Sixth Circuit Leaves Kentucky SAFE Act Temporarily in Place
The Court of Appeals for the Sixth Circuit ruled Monday in favor of Kentucky’s law protecting minors from gender reassignment procedures (SB 150), allowing it to remain in effect while a lawsuit against it proceeds. The Sixth Circuit allowed a Tennessee law protecting minors from gender reassignment procedures to remain in effect on July 8, and it found only minor differences between the cases. Tennessee and Kentucky, both in the Sixth Circuit’s jurisdiction, are the only two states so far to win in federal court on the merits of their SAFE Act-style laws.
Before the Sixth Circuit’s Tennessee ruling (Williams v. Skrmetti), U.S. District Judge David Hale, of the Western District of Kentucky, issued a preliminary injunction against the state’s law on June 28. However, he lifted the injunction on July 14 in light of the appellate court’s new controlling precedent. The American Civil Liberties Union (ACLU) appealed, asking the Sixth Circuit to reinforce the injunction.
“That holding [Skrmetti] controls here,” the Sixth Circuit explained in their Kentucky opinion, Doe v. Thornbury. “Kentucky bans the same conduct as in Skrmetti,” they summarized. “Plaintiffs bring the same Equal Protection and Due Process claims that, in Skrmetti, we held were unlikely to succeed. … Their likelihood of success — often ‘the determinative factor’ — is the same here.”
“Indeed, plaintiffs identify only two differences between this case and Skrmetti,” the court said. First, Kentucky’s law contained a slightly different exception for minors currently taking gender reassignment hormones; it required them to begin weaning off immediately, instead of allowing them to continue with current treatments until a specified future date. On paper, this might make a difference, the court granted, but “the facts presented to us in Skrmetti were no different from the facts here. There, the district court found that the plaintiffs’ doctors would begin weaning immediately.”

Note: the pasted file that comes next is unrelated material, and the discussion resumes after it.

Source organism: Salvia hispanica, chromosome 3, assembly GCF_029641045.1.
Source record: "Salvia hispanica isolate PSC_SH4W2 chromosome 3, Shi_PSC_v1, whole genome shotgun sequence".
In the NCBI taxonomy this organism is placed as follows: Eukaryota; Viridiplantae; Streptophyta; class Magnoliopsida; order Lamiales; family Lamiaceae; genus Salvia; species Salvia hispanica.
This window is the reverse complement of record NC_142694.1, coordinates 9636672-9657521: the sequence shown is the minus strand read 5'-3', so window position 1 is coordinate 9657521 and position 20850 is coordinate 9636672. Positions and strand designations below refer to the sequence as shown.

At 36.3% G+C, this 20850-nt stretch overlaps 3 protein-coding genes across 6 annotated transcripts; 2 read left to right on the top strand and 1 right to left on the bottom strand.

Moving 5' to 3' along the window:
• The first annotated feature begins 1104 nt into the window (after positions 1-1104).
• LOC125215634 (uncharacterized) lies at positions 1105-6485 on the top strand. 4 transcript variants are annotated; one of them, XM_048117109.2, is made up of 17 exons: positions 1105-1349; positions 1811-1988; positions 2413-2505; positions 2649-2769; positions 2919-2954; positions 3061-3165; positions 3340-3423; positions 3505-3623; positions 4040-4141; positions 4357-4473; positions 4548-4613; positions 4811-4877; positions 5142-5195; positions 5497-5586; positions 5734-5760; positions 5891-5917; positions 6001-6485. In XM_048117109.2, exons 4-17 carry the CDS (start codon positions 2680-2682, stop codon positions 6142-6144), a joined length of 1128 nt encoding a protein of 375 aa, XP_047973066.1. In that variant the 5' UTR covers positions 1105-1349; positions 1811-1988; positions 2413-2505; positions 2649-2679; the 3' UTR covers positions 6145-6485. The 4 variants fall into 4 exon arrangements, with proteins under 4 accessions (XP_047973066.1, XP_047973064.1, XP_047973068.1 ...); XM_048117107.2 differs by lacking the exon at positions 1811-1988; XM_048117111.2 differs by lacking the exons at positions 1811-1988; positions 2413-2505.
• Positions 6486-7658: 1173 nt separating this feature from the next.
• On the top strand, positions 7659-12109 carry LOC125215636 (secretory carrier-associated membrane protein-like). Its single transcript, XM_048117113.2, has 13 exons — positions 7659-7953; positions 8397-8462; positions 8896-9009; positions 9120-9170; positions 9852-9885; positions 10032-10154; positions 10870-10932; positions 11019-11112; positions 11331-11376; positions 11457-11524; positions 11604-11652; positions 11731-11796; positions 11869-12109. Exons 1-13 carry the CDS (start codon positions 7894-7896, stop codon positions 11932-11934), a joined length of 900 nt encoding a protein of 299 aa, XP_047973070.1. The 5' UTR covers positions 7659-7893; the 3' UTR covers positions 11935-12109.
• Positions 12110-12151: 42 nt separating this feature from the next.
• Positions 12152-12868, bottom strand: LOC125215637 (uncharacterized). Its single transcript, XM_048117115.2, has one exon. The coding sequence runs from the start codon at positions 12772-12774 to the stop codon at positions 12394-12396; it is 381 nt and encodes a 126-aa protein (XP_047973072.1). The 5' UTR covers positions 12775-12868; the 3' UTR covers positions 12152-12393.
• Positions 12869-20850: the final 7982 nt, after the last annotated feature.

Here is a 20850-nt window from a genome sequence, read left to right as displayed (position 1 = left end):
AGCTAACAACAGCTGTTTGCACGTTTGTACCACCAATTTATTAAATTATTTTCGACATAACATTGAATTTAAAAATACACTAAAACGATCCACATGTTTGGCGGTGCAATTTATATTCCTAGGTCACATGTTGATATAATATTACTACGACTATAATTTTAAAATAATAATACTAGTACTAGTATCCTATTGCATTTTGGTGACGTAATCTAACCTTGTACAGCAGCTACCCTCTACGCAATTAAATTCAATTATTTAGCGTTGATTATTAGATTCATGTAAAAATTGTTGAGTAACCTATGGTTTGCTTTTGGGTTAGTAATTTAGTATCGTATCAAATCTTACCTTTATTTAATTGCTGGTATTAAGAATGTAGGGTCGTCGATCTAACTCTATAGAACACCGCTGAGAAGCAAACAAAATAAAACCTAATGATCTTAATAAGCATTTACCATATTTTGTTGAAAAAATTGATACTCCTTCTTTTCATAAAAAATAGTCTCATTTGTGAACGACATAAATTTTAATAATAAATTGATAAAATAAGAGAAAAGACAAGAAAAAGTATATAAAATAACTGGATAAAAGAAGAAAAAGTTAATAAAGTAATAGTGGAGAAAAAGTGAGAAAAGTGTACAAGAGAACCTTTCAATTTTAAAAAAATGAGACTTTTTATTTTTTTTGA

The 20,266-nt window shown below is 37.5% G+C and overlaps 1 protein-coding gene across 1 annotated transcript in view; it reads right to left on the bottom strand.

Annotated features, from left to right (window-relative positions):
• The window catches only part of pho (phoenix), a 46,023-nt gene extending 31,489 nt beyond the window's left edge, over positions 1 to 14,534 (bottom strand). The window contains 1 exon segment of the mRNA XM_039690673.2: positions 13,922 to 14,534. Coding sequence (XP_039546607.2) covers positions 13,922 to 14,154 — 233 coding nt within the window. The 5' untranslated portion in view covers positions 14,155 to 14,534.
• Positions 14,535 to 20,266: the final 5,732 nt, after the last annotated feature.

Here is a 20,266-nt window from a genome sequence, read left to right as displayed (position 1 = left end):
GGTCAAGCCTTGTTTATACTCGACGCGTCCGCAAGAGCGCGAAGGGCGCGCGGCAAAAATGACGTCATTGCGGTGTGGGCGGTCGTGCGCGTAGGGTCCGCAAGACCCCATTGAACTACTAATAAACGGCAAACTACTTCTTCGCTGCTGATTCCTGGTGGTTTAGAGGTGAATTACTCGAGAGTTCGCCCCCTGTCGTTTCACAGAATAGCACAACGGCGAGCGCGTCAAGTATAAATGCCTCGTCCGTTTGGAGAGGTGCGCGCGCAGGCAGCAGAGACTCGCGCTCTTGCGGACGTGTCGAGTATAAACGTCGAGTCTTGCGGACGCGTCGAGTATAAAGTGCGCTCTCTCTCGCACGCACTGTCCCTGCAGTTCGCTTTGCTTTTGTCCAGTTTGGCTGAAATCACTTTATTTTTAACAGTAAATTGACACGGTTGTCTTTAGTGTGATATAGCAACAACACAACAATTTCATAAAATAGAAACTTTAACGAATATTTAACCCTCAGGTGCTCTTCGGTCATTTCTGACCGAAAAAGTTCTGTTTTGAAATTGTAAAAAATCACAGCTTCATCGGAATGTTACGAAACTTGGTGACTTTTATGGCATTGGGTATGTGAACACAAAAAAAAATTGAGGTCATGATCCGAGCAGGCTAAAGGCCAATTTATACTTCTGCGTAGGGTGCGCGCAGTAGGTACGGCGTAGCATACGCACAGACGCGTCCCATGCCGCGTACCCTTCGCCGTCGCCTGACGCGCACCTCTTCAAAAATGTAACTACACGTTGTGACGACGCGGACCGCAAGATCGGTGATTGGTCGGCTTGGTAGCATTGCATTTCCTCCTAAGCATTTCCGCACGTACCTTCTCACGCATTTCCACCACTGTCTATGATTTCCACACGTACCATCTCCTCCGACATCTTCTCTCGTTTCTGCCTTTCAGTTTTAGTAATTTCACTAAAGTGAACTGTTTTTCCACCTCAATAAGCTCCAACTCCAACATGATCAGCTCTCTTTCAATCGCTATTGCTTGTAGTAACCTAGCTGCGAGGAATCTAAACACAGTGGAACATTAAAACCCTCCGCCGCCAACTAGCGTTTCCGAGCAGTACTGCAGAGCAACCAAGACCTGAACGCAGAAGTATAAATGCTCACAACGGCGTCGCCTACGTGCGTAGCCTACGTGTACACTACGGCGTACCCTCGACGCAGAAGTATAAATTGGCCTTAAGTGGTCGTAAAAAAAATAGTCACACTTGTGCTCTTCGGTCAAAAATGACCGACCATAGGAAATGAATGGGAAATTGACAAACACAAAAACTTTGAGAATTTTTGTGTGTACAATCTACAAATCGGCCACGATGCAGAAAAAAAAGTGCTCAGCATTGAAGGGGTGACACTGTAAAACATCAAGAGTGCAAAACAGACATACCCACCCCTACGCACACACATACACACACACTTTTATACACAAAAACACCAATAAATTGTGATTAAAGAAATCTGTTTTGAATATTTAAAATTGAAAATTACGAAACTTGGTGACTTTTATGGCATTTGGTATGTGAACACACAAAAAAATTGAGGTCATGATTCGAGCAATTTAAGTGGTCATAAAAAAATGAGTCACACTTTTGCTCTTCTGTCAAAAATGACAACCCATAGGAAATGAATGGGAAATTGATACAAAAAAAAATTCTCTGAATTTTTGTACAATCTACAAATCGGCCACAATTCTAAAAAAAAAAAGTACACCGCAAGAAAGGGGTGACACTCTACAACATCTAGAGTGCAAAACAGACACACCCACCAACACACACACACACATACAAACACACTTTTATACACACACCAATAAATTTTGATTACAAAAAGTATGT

Second, the ACLU argued that “some Kentucky officials disagree with the ban,” so the state’s interest in enforcing it was weaker. Governor Andy Beshear (D) vetoed the legislation, and the legislature overrode his veto. But the court responded, “The people of Kentucky enacted the ban through their legislature. That body — not the officials who disagree with the ban — sets the Commonwealth’s policies.” The dissenting judge did not mention this second suggested difference in her dissent.
As in Skrmetti, Judge Helene White dissented from the majority opinion of Chief Judge Jeffrey Sutton and Judge Amul Thapar. She reiterated her belief that, “Like the plaintiffs challenging Tennessee’s law, Plaintiffs here have shown that they are likely to succeed on the merits because Kentucky’s law discriminates on the basis of sex.” She also argued the differently framed exemption made Kentucky’s law harsher, thus causing greater harm, an argument that failed to persuade her colleagues in the majority.